Danielle Cerny, chief of staff at the Executive Office for Administration and Finance, told the Local Government Advisory Committee the proposal additionally calls for creation of a new commission to explore health care and non-pension benefits paid to public sector retirees.

The panel would “take a fresh look at how we can reduce the burdens that these benefits are placing on the budgets of our cities and towns,” Cerny said.

The Massachusetts Municipal Association in the past has warned that those benefits, sometimes referred to as other post-employment benefits or OPEB, pose a major burden to municipal budgets.

“We didn’t get there a decade ago. We got close, but we didn’t get across the finish line,” Cerny said about a bill former Gov. Deval Patrick filed in 2013, which did not win approval in the Legislature. “We are optimistic that a fresh look can allow us to actually implement some commonsense reforms in this place.”

In a somewhat unusual twist, Healey’s bill (S 2571) is under review by two separate legislative committees. Some sections dealing with the local option taxes are before the Revenue Committee, while other provisions are before the Municipalities and Regional Government Committee.

Municipal leaders told Healey’s budget chief Tuesday that they still need more money from state government to cover K-12 education expenses, even while praising the governor for moving to fund another year of the landmark school funding law known as the Student Opportunity Act.

Amherst Town Manager Paul Bockelman said 211 Massachusetts school districts are in line in fiscal year 2025 to receive the statutory minimum $30 per student in state education aid. He asked the state to increase minimum aid to $100 per student to “more accurately reflect the true cost facing our school districts.”

“Right now, we’re presently looking at a $1.5 [million] to $1.9 million gap in our FY25 school budgets,” Bockelman said about Amherst. “The increase from $30 to $100 is not sufficient to bridge the gap, but it’s one way the state could contribute to addressing this deficit.”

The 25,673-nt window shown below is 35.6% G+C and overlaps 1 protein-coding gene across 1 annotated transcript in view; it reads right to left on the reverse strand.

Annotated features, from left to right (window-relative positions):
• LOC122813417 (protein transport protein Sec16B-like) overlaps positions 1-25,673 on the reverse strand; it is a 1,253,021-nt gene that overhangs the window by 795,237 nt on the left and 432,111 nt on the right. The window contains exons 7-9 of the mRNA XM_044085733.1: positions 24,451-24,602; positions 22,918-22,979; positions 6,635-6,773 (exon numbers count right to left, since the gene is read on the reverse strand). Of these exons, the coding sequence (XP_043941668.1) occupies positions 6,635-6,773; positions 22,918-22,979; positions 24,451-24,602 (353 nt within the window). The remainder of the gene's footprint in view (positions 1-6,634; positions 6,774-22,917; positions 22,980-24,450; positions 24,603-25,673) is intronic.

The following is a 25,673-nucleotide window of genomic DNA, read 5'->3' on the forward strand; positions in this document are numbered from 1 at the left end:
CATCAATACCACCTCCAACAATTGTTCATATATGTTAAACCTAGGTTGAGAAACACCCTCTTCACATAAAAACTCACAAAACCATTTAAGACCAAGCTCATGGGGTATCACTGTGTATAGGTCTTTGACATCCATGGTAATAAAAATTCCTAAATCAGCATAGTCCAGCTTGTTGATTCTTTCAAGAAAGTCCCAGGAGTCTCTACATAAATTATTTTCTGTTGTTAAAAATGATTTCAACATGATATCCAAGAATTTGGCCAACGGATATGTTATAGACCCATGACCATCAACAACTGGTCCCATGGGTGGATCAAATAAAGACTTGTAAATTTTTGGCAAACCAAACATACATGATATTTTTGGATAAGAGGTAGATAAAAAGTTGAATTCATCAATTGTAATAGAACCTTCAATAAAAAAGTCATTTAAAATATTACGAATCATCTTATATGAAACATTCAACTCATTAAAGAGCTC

Some schools might tap into unspent federal pandemic-era Elementary and Secondary School Emergency Relief Fund (ESSER) funds to cover gaps, according to Bockelman, who warned that doing so “just builds the economic cliff that we see coming forward.”

“Since most of our budgets are contractually bound staff salaries, the rest of the gap can only be closed by eliminating staff positions, which we do not want to do,” he said.

One other funding reform that rural communities in particular have long sought might be gaining traction among Healey’s team: Transportation Secretary Monica Tibbits-Nutt signaled the administration is thinking about changes to the formula that reimburses communities for local road and bridge maintenance.

“It is incredibly exciting to let you know that we are exploring the possibility of reforming how Chapter 90 funds are allocated. This is really to help a lot of the smallest communities and, by extension, some of the neediest to get easier access to that money,” she said. “This would mark a big step forward in bringing equity to this piece of the funding puzzle.”

Tibbits-Nutt did not provide details about what kinds of reforms the administration is weighing or put a timeline on its deliberations.

Healey last month filed a bill to fund the Chapter 90 program with $400 million over two years, a multi-year approach that House and Senate Democrats have hesitated to embrace despite repeated requests from municipal officials.

The governor’s fiscal year 2025 budget would also steer another $100 million to the program using surtax revenue, plus $24 million for rural and regional transportation needs.

Reporter Chris Larabee contributed to this article.